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Jeroen W. Pluimers on .NET, C#, Delphi, databases, and personal interests

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Archive for April 12th, 2018

David Heffernan was on a bug reporting spree. Compiler unit tests could have detected these much faster.

Posted by jpluimers on 2018/04/12

For my archive, most bugs around UInt64 handling, lots of them in the Windows x64 compiler, all by David Heffernan:

  1. [WayBack] Who can guess what value is returned by StrToFloat(‘߀’) if the PUREPASCAL version of StrToFloat is used ……. Make sure that you copy and paste the… – David Heffernan – Google+
  2. [WayBack] Another day, another bug. This one a rather nasty one in the x64 compiler. Consider this program: {$APPTYPE CONSOLE} uses System.SysUtils; var … – David Heffernan – Google+
  3. And my run of bugs continues: https://quality.embarcadero.com/browse/RSP-20351 This program: {$APPTYPE CONSOLE} var D: Double; U64: UInt64; begin … – David Heffernan – Google+
  4. [WayBack] Final bug of my day: https://quality.embarcadero.com/browse/RSP-20353 {$APPTYPE CONSOLE} var I: Integer; U64: UInt64; D: Double; begin I := 1;… – David Heffernan – Google+

I also learned that quite a while ago, [Archive.is] System.TFloatSpecial – XE2 API Documentation got introduced.

1: Who can guess what value is returned by

StrToFloat('߀')

if the PUREPASCAL version of StrToFloat is used …….

Make sure that you copy and paste the code above rather than re-typing it.

To spoil the surprise read this: https://stackoverflow.com/a/49736812/

2: Another day, another bug. This one a rather nasty one in the x64 compiler.

Consider this program:

{$APPTYPE CONSOLE}

uses
  System.SysUtils;

var
  D: Double;
begin
  Writeln(fsZero=D.SpecialType);
  Writeln(fsNZero=D.SpecialType);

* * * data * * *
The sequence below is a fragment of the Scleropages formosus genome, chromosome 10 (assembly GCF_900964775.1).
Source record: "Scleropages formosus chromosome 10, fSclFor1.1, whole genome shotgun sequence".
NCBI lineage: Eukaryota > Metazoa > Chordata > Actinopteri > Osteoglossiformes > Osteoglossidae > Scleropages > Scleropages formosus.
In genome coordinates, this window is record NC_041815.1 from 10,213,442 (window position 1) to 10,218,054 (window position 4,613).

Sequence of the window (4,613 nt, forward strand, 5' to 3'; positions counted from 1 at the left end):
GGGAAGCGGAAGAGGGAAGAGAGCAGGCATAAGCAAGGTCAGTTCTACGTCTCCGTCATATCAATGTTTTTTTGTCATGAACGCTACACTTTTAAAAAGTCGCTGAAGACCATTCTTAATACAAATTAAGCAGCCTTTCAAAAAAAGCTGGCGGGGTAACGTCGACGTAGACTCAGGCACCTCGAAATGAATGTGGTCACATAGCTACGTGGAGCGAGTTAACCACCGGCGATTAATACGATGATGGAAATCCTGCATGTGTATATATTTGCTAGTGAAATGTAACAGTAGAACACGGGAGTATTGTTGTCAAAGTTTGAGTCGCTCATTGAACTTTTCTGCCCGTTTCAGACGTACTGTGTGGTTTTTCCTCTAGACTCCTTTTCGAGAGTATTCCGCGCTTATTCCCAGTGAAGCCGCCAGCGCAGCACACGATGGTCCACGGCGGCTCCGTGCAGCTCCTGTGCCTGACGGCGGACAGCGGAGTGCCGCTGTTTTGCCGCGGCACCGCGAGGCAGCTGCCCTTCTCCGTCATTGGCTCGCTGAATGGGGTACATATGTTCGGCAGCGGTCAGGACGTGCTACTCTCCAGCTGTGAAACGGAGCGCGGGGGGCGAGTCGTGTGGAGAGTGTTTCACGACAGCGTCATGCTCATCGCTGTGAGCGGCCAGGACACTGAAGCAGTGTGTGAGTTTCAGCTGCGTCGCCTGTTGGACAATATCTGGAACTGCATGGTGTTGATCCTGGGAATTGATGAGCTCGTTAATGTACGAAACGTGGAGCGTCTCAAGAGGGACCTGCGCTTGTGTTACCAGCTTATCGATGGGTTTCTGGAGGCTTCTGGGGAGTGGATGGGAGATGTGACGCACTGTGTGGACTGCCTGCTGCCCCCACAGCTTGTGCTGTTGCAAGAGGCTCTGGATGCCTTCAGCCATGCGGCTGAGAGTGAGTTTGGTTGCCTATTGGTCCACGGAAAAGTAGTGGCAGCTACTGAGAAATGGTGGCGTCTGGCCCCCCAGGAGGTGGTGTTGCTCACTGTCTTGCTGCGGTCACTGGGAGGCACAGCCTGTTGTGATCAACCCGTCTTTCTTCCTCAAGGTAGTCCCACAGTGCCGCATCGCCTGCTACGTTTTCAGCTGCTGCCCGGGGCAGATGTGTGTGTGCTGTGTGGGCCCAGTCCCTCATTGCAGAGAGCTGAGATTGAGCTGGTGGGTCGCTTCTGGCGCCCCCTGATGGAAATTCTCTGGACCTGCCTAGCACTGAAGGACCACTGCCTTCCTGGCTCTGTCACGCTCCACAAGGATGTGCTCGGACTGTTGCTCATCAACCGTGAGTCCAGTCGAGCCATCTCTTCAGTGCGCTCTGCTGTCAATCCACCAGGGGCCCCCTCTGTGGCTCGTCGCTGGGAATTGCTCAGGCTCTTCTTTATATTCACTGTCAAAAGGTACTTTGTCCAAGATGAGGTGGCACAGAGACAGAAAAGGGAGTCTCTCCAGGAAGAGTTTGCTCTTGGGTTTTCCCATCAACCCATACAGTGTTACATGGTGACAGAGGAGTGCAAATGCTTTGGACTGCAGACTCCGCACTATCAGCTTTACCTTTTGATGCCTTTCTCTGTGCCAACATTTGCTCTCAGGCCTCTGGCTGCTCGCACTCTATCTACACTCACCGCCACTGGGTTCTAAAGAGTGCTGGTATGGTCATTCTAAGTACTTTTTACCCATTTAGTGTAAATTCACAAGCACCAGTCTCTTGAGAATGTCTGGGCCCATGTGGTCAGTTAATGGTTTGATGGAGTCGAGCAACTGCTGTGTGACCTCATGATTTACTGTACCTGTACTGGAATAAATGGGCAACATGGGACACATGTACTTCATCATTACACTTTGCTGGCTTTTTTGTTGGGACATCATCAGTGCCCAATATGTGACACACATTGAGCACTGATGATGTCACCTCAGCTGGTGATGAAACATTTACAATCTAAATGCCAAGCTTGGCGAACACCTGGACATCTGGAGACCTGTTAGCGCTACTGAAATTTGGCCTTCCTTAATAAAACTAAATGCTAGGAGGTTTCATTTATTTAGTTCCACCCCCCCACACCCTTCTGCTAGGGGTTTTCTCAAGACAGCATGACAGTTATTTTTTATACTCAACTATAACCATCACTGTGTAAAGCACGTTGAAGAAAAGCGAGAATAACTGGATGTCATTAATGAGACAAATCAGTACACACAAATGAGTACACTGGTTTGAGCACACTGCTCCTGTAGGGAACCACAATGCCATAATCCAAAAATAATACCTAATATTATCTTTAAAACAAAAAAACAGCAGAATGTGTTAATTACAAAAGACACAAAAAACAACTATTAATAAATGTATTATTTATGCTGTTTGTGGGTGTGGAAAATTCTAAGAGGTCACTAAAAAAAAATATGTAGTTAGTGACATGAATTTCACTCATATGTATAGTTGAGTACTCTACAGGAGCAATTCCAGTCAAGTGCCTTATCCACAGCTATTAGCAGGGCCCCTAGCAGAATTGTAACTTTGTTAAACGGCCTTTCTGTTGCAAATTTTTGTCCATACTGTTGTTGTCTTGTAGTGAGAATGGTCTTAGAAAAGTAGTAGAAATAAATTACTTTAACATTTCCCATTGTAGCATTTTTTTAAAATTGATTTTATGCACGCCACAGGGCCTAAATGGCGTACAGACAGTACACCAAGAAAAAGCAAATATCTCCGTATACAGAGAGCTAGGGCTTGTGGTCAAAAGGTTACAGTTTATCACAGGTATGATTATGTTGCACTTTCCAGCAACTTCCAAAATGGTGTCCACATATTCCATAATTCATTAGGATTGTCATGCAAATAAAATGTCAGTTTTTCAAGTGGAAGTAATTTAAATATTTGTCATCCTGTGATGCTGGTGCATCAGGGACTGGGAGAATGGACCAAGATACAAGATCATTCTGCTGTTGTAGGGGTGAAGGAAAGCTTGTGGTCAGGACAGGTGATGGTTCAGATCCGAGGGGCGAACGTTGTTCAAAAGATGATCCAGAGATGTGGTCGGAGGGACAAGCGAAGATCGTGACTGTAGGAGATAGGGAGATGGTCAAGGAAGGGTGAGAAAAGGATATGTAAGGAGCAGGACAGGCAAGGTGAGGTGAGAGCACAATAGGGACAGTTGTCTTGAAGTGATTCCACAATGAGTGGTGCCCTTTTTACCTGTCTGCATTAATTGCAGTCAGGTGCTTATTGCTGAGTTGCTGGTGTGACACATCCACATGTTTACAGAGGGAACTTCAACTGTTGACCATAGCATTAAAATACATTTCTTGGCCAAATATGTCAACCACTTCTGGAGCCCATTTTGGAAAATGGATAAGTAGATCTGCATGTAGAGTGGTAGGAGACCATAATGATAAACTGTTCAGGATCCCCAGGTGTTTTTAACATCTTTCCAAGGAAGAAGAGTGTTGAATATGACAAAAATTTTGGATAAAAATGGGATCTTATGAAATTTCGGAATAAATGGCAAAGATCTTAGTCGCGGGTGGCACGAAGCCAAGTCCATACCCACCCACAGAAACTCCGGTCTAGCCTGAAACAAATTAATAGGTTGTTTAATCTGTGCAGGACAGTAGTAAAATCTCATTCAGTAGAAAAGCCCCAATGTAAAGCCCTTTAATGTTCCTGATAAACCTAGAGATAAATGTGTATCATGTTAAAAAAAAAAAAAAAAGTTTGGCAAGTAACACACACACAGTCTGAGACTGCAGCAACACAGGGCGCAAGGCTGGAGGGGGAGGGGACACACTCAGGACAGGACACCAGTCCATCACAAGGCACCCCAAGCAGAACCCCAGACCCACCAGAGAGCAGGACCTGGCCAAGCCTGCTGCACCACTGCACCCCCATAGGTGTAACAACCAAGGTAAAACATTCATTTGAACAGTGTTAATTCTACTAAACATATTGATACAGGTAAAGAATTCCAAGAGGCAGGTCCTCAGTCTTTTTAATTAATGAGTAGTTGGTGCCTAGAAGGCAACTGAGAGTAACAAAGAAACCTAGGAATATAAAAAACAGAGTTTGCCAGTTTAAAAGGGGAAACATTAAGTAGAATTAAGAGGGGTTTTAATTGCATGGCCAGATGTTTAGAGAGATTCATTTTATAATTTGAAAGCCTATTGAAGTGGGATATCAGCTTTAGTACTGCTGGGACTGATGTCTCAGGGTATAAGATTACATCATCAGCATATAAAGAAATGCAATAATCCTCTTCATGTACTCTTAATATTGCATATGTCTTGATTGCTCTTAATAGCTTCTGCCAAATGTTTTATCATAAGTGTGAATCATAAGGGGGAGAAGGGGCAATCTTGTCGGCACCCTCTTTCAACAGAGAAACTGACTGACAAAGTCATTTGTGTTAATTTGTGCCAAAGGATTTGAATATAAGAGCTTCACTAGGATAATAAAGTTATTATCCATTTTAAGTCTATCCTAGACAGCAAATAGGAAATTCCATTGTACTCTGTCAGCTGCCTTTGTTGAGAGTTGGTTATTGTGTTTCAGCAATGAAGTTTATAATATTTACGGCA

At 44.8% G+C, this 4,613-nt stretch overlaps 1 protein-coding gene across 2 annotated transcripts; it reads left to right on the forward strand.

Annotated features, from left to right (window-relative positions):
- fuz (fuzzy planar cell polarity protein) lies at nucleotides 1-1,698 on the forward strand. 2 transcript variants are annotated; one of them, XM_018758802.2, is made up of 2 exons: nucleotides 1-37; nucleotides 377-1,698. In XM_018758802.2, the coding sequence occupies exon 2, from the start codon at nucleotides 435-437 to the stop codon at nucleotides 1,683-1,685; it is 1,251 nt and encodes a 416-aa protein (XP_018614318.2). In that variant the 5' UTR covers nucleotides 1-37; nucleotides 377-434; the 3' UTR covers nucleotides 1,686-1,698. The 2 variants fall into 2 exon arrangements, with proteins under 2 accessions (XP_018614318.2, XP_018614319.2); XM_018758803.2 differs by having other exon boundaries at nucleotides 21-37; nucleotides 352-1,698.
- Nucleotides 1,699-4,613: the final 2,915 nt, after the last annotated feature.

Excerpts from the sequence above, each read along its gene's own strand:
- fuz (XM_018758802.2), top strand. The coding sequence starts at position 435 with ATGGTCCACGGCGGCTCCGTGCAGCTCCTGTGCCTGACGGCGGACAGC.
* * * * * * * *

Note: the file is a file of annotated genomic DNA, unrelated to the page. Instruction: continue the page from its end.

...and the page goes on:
D := -D;
  Writeln(fsZero=D.SpecialType);
  Writeln(fsNZero=D.SpecialType);
Readln;
end.

It should output

TRUE
FALSE
FALSE
TRUE

It does so on x86. On x64 it outputs

TRUE
FALSE
TRUE
FALSE

The reason being that Emba implemented floating point negation on x64 by compiling

-d

as

0 - d

Which is a different thing.

The right thing to do is to load the value into an XMM register, and then xor it with 8000000000000000h.

https://quality.embarcadero.com/browse/RSP-20350

That’s three bugs in two days!

3: And my run of bugs continues: https://quality.embarcadero.com/browse/RSP-20351

This program:

{$APPTYPE CONSOLE}
var
  D: Double;
  U64: UInt64;
begin
  D := high(UInt64);
  Writeln(D);

  U64 := high(UInt64);
  D := U64;
  Writeln(D);

  Readln;
end.

should output

1.84467440737096E+0019
1.84467440737096E+0019

but in fact outputs

-1.00000000000000E+0000
1.84467440737096E+0019

I guess the compiler generates code as if the constant value was treated as a signed Int64.

Shout out to +Stefan Glienke for bringing this one to my attention.

I have one more bug that I have seen, but not yet submitted.

Quite amazing what can be found with a little bit of effort. Imagine if the Emba team put in some serious testing effort?